I’ve been researching. Ever since PBS offered me the opportunity to be part of the POV blog Regarding War, I’ve been researching. Women’s roles in the military. Statistics. Facts and media reports.
What I find is astonishingly upsetting. There’s allegedly an 8% prosecution rate of rapes in the military compared to a 40% rate in civilian cases. 1 in 3 military women are alledgely victims of sexual abuse or harassment but are too embarrassed/ashamed/afraid to speak up. There was an increase in 2008 of 165 rapes reported in Iraq compared to 131 in 2007.
So as I research, I wonder.
What if I’m wrong? What if the military that I serve in really is misogynistic and anti woman and hiding a multitude of sins that I don’t see because of my rank or simply because it hasn’t happened to me? What if commanders are incompetent and leaders are failures all around me and women really are victims in an organization they wanted to serve in and be thought of as equals?
I don’t believe this but the research I’m finding disagrees with my experience. I can’t speak to anyone else’s experience and I know that rapes and assaults occur in the military and I also know that there is significant doubt facing women who come forward, especially if alcohol is involved. But is it ‘rampant’ as one congresswoman says? Is it prevalent so much that nearly every woman interviewed for books on Iraq and Afghanistan say they’ve been harassed, assaulted and marginalized as a result.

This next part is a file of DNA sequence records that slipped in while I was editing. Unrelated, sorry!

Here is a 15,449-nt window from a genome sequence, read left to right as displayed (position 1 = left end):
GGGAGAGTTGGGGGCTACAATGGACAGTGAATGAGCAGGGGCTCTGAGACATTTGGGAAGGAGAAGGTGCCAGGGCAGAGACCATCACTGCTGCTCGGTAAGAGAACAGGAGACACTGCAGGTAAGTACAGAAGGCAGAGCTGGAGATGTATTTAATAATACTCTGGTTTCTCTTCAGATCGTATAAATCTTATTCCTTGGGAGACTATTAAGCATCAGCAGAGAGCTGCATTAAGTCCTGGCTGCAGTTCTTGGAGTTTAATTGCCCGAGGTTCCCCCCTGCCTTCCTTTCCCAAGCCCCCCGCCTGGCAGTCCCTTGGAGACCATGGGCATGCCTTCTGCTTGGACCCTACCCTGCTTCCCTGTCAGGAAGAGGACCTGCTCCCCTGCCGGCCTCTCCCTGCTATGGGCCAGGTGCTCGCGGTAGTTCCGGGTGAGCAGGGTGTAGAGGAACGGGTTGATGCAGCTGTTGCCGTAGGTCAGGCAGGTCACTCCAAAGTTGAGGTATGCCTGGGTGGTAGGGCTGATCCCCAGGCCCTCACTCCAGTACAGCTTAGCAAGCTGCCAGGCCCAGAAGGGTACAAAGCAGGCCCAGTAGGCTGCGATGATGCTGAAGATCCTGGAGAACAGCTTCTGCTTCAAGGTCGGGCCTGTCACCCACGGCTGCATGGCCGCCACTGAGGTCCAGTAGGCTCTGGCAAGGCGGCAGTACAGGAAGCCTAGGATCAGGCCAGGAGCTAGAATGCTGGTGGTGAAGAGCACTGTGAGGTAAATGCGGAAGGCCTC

I find the media reports stunning and shocking and all the more so because it does not reflect what I’ve seen. And I’ve been in a diverse set of units. I’ve been in a Patrior Battalion. I’ve served at a Division headquarters and a test directorate. I’ve served in signal battalions and in a brigade combat team. Short of being assigned to a combat arms battalion, I’ve run the gauntlet of assignments and I just don’t see it. I’ve served as an equal opportunity representative, where I saw first hand the kind of complaints that come through the EO channels, complaining of bias based on rage, gender, or religion.
And still, I don’t see the military that is reflected in the media. But still, the seed of doubt has been planted. So as I go through this journey of writing for PBS, I’m growing and learning, not only as a woman but as a soldier as well. I can at least see the difference between what the media reports and what happens on the ground but I’m seeing things in a different light.
I have to say, I did not expect blogging for PBS to change my point of view. To an extent it hasn’t but at the same time, it has. Because I wonder now.
What if I’m wrong?